The wild of Skye meets the warmth of Spain
It’s long been said that opposites attract but a lasting, happy union depends on fundamental similarities. This perfectly describes Talisker’s recently launched Bodega Series, which showcases the effects of sherry cask finishes on the finest single malt whiskies.
Talisker, based in the rugged Scottish Isle of Skye, has chosen to kickstart its series with a 40-year-old single malt scotch whisky – the 1978 vintage – one of its oldest and most valuable expressions to date.
Matured in refill American oak barrels, it’s been finished in 40-year-old Amontillado Sherry casks from Jerez, Spain. Different as they might seem on initial impression, the omnipotent element in both sides of the tale is the sea. Donald Colville, Diageo’s global malts ambassador, says that the salty, briny taste you get from all coastal whiskies isn’t because of where they’re matured.
Rather, the flavour “is all about the geographical location of where it’s made, and the salty briny atmosphere surrounding the distillery, which is absorbed and becomes part of the whisky production process”. Notably, you’re only 100km from the coast, wherever you are in Scotland.
Proximity to the ocean is key as well in sherry making. Sherry bodegas are traditionally built in a northeast to southwest axis to harness the cool, humid winds that blow in from the Atlantic ocean. Step inside Delgado Zuleta’s famed bodega, and you’ll instantly feel it’s considerably cooler, the effect of the sea breeze that constantly refreshes the cellar and becomes imbued in the very character of the precious liquids produced here.
Unlike your typical dark, musty wine cellar, sherry bodegas typically feature soaring, vaulted ceilings, with small windows placed high up to allow hot air to rise well above and escape, ensuring the environment remains cool and humid. This is all in service of the flor, or layer of yeast, on top of the wine in the barrels, which requires a constant, stable and cool temperature, good ventilation and high humidity.
And unlike regular wines, sherry is matured in barrels using the solera system, which involves fractional blending. Casks in a solera are arranged in groups called criaderas, where each group contains wine of a certain age. When wine is bottled from the oldest group, the casks are topped up with wine from a younger group. Sherry producers seek neutral casks to avoid tannins and compounds that might influence the wine, and as such old casks are preferred.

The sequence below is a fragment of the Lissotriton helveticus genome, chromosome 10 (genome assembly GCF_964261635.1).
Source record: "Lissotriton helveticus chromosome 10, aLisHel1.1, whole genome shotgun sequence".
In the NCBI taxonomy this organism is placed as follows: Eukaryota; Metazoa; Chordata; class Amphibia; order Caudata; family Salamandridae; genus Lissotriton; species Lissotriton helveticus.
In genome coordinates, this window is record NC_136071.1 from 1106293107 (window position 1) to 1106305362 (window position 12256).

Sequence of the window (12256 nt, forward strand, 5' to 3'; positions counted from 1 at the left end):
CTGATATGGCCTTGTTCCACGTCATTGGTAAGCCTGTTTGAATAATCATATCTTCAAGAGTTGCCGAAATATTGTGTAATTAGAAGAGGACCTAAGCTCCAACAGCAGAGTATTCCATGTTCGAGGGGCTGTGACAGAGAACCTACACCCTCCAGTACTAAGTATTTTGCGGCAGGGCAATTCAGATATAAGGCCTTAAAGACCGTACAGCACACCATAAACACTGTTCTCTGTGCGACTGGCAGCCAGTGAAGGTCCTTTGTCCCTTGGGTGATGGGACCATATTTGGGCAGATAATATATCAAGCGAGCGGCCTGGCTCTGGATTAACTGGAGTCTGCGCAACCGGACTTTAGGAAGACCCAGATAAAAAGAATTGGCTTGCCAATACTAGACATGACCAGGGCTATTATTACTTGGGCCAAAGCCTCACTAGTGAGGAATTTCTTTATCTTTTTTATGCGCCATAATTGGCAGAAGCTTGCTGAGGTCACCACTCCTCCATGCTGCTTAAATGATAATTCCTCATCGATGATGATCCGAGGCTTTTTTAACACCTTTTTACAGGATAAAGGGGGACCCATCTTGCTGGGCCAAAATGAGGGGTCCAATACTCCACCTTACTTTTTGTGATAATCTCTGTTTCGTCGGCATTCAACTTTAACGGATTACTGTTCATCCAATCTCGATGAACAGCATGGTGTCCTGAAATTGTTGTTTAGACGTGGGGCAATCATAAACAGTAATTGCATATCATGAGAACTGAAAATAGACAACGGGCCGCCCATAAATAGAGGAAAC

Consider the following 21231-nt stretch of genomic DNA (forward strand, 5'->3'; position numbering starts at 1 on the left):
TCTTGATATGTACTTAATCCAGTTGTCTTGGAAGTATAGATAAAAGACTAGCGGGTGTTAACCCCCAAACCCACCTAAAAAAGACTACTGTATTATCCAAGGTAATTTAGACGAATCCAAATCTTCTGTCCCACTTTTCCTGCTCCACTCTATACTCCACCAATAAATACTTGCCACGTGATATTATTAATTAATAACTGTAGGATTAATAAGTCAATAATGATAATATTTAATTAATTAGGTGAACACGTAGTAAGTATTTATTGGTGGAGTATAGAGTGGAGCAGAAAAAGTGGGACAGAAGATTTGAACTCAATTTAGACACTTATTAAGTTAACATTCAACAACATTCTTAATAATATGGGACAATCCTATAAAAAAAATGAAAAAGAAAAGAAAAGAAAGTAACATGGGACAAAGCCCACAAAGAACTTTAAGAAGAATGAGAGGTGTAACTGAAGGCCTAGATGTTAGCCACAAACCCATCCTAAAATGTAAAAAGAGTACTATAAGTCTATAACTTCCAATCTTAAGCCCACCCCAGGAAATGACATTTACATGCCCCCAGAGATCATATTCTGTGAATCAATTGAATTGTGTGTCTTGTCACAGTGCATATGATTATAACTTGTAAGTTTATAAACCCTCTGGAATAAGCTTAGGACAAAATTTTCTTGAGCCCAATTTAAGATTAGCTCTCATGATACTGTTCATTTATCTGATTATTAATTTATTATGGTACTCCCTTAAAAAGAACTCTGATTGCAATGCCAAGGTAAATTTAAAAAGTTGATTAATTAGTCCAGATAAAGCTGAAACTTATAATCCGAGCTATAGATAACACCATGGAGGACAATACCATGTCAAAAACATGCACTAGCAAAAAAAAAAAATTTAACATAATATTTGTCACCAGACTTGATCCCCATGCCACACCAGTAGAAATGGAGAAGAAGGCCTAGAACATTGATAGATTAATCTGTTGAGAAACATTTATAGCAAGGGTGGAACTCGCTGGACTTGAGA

“We never throw away barrels,” says Pelayo Garcaa Vergara, export director at Delgado Zuleta, who has been with the family-owned brand since 1999.
Instead, when a barrel is damaged, it’s taken apart, with reusable staves repurposed into ‘new’ barrels. As such, barrels may contain wood that’s up to 200 years old. “No two casks are the same,” says Vergara. “They are like family – they might look alike but each has their own personality”.
The Talisker Bodega Series 40-year-old comes presented in a beautiful screen-printed bottle housed in a handmade wood case, its linear design of arches a tribute to the “cathedral arches” found in sherry bodegas. The famous sundial of Sanlúcar de Barrameda, where the Delgado Zuleta casks are housed, also features on the box.
On the nose, its aromas are beautifully rewarding, with rich raisin and peaty aromas that potently evoke the sherry influence. Its rare, sweet opulence and fruity smokiness instantly transports one to the bodega we stood in the day before, the depth of the rich amontillado casks evident in the great waves of fruit and sweetness that contrast with the traditional Talisker pepper. As it settles into a silky, smooth and soft elegance, Colville pronounces it perfect. Our murmurs of pleasure, interspersed with a satisfied silence, confirm his verdict. Just 2,000 bottles are available worldwide at £2,750 (S$4,965), available from whisky specialists.
This article was first published in our August issue. To read more about Talisker, purchase a digital copy of the magazine on Magzter.